Desipramine (also known as desmethylimipramine) is a tricyclic antidepressant (TCA). It inhibits the reuptake of norepinephrine and to a minor extent serotonin. It is used to treat depression, but not considered a first line treatment since the introduction of SSRI antidepressants. Desipramine is an active metabolite of imipramine. It is sold under the brand names Norpramin, and Pertofrane.
It is primarily used for the treatment of depression. It may also be useful to treat symptoms of attention deficit hyperactivity disorder. Evidence of benefit is only in the short term and with concerns of side effects its overall usefulness is not clear. Desipramine at very low doses is also used to help reduce the pain associated with functional dyspepsia.
It has also been tried, albeit with little evidence of efficacy, in the treatment of cocaine dependence. Evidence for usefulness in neuropathic pain is also poor.
Desipramine tends to be less sedating than other TCAs and tends to produce fewer anticholinergic effects like dry mouth, urinary retention, blurred vision, memory impairment and constipation.
Desipramine has been shown to be genotoxic in fruit flies; and it is associated with an increased risk of breast cancer in women.
Desipramine is particularly toxic in cases of overdose, compared to other antidepressants. Any overdose or suspected overdose of desipramine is considered to be a medical emergency and can result in death without prompt medical intervention.
- 1 2 3 Sallee, FR; Pollock, BG (May 1990). "Clinical pharmacokinetics of imipramine and desipramine.". Clinical Pharmacokinetics. 18 (5): 346–64. doi:10.2165/00003088-199018050-00002. PMID 2185906.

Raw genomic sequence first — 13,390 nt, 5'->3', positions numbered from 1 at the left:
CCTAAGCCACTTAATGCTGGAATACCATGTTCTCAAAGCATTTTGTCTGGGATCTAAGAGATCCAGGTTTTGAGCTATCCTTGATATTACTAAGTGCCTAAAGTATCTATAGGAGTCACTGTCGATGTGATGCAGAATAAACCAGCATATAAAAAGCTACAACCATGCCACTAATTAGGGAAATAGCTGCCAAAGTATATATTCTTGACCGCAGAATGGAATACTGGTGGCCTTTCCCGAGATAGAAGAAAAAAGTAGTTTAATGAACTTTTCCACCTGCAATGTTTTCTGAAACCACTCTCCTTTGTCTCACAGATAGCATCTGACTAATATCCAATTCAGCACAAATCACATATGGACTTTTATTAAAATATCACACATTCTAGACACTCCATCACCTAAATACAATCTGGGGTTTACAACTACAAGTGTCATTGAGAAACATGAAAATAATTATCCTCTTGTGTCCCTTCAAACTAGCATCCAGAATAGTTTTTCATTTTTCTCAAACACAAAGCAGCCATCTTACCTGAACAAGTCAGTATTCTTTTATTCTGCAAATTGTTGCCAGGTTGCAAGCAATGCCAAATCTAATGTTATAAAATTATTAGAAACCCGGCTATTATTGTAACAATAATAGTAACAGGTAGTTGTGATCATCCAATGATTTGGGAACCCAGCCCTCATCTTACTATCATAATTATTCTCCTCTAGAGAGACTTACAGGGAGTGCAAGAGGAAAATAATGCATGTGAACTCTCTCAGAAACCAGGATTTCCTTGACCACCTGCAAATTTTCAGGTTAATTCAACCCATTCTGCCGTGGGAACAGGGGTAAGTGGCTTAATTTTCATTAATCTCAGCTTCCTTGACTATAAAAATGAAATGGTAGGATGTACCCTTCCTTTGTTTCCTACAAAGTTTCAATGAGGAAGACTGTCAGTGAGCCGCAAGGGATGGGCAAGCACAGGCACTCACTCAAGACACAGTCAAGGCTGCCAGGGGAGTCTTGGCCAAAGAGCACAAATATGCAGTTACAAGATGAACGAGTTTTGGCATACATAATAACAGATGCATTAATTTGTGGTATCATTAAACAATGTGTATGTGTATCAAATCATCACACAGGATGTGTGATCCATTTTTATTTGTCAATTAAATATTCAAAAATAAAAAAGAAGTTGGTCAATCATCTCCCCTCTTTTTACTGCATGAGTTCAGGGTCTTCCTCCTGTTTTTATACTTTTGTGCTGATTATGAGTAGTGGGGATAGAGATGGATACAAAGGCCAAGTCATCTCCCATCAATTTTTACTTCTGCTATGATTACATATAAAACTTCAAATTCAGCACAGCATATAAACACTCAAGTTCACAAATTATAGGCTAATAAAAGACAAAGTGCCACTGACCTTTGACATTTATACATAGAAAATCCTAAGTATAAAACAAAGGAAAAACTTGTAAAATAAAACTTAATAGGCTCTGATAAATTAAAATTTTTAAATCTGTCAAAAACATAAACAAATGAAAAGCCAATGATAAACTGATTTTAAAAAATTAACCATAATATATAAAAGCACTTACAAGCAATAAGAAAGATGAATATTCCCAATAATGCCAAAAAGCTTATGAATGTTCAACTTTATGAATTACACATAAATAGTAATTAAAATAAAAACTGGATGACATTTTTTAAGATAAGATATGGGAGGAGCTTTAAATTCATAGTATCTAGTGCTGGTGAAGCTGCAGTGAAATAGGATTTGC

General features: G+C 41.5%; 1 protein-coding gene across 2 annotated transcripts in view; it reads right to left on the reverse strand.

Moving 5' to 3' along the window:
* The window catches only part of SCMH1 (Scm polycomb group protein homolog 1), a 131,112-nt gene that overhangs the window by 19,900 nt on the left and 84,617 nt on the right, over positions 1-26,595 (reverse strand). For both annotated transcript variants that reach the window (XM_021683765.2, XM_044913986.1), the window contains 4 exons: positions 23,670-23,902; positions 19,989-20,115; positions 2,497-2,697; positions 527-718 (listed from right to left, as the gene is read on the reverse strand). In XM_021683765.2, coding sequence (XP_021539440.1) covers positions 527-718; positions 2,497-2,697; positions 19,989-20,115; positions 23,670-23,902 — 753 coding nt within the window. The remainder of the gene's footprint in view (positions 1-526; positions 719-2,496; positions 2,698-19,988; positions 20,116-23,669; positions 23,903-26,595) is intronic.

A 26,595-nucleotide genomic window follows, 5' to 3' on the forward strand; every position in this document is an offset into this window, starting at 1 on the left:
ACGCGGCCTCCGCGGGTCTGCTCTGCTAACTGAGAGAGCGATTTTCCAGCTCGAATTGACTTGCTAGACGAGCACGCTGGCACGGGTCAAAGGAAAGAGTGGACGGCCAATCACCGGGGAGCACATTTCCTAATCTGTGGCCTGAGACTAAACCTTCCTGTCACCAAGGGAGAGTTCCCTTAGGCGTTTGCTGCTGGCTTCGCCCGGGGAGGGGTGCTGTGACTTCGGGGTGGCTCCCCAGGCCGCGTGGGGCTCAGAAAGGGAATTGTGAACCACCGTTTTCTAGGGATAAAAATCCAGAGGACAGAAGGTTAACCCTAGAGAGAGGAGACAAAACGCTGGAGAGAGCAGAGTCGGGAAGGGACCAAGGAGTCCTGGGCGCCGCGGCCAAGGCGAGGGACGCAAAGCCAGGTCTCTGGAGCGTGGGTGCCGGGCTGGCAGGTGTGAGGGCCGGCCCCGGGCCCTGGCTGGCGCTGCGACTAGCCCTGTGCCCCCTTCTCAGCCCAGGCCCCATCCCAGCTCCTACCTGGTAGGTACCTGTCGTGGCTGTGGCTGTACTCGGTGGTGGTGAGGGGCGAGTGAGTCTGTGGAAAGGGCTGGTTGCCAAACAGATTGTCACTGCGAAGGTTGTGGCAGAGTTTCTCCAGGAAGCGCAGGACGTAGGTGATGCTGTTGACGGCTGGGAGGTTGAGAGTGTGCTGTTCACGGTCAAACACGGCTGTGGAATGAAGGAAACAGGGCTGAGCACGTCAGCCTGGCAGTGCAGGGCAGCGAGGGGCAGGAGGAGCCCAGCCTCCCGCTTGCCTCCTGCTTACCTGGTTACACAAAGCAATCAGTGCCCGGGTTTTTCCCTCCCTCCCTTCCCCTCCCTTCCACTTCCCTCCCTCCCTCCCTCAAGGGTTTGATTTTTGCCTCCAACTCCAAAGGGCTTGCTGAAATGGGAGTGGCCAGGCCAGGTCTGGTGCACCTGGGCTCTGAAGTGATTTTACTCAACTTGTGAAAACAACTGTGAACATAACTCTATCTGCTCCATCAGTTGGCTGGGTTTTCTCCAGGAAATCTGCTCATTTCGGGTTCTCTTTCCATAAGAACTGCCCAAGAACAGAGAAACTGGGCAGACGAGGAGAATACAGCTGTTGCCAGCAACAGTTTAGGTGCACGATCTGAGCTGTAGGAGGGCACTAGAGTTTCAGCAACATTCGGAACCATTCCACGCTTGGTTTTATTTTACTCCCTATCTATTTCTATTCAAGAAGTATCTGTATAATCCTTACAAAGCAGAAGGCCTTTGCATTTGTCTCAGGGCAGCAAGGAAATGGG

- 1 2 Brunton, L; Chabner, B; Knollman, B (2010). Goodman and Gilman's The Pharmacological Basis of Therapeutics (12th ed.). New York: McGraw-Hill Professional. ISBN 978-0-07-162442-8.
- ↑ Ghanizadeh, A (July 2013). "A systematic review of the efficacy and safety of desipramine for treating ADHD.". Current Drug Safety. 8 (3): 169–74. doi:10.2174/15748863113089990029. PMID 23914752.
- ↑ Otasowie, J; Castells, X; Ehimare, UP; Smith, CH (Sep 19, 2014). "Tricyclic antidepressants for attention deficit hyperactivity disorder (ADHD) in children and adolescents.". The Cochrane database of systematic reviews. 9: CD006997. doi:10.1002/14651858.CD006997.pub2. PMID 25238582.
- ↑ http://www.uptodate.com/contents/upset-stomach-functional-dyspepsia-in-adults-beyond-the-basics
- ↑ Pani, PP; Trogu, E; Vecchi, S; Amato, L (December 2011). "Antidepressants for cocaine dependence and problematic cocaine use.". The Cochrane Database of Systematic Reviews (12): CD002950. doi:10.1002/14651858.CD002950.pub3. PMID 22161371.
- ↑ Hearn, L; Moore, RA; Derry, S; Wiffen, PJ; Phillips, T (Sep 23, 2014). "Desipramine for neuropathic pain in adults.". The Cochrane database of systematic reviews. 9: CD011003. doi:10.1002/14651858.CD011003.pub2. PMID 25246131.
- ↑ "Desipramine Hydrochloride". Martindale: The Complete Drug Reference. London, UK: Pharmaceutical Press. 13 December 2013. Retrieved 17 July 2014.
- ↑ van Schaik, N; Graf, U (May 1991). "Genotoxicity evaluation of five tricyclic antidepressants in the wing somatic mutation and recombination test in Drosophila melanogaster.". Mutation Research. 260 (1): 99–104. doi:10.1016/0165-1218(91)90085-Z. PMID 1902910.
- ↑ White, N; Litovitz, T; Clancy, C (December 2008). "Suicidal antidepressant overdoses: a comparative analysis by antidepressant type.". Journal of Medical Toxicology. 4 (4): 238–50. doi:10.1007/BF03161207. PMC 3550116. PMID 19031375.